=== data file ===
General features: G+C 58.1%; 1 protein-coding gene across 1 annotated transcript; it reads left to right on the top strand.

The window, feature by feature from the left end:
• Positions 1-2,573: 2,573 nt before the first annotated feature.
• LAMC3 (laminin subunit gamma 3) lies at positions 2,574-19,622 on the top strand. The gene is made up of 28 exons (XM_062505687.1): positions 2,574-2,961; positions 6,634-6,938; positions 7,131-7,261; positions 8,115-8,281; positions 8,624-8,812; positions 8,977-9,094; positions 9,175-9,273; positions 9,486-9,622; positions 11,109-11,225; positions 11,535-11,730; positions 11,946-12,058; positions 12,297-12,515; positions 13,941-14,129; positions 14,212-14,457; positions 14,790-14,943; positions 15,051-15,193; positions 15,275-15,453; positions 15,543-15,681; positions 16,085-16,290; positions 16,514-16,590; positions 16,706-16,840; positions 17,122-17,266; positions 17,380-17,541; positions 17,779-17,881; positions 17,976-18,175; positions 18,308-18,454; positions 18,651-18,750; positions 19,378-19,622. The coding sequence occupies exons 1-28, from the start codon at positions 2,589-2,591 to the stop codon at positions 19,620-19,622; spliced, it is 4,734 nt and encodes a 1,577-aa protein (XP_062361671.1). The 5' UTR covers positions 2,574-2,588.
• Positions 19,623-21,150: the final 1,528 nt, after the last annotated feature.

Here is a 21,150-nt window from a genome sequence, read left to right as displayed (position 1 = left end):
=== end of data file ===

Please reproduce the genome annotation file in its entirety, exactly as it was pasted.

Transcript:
General features: G+C 58.1%; 1 protein-coding gene across 1 annotated transcript; it reads left to right on the top strand.

The window, feature by feature from the left end:
• Positions 1-2,573: 2,573 nt before the first annotated feature.
• LAMC3 (laminin subunit gamma 3) lies at positions 2,574-19,622 on the top strand. The gene is made up of 28 exons (XM_062505687.1): positions 2,574-2,961; positions 6,634-6,938; positions 7,131-7,261; positions 8,115-8,281; positions 8,624-8,812; positions 8,977-9,094; positions 9,175-9,273; positions 9,486-9,622; positions 11,109-11,225; positions 11,535-11,730; positions 11,946-12,058; positions 12,297-12,515; positions 13,941-14,129; positions 14,212-14,457; positions 14,790-14,943; positions 15,051-15,193; positions 15,275-15,453; positions 15,543-15,681; positions 16,085-16,290; positions 16,514-16,590; positions 16,706-16,840; positions 17,122-17,266; positions 17,380-17,541; positions 17,779-17,881; positions 17,976-18,175; positions 18,308-18,454; positions 18,651-18,750; positions 19,378-19,622. The coding sequence occupies exons 1-28, from the start codon at positions 2,589-2,591 to the stop codon at positions 19,620-19,622; spliced, it is 4,734 nt and encodes a 1,577-aa protein (XP_062361671.1). The 5' UTR covers positions 2,574-2,588.
• Positions 19,623-21,150: the final 1,528 nt, after the last annotated feature.

Here is a 21,150-nt window from a genome sequence, read left to right as displayed (position 1 = left end):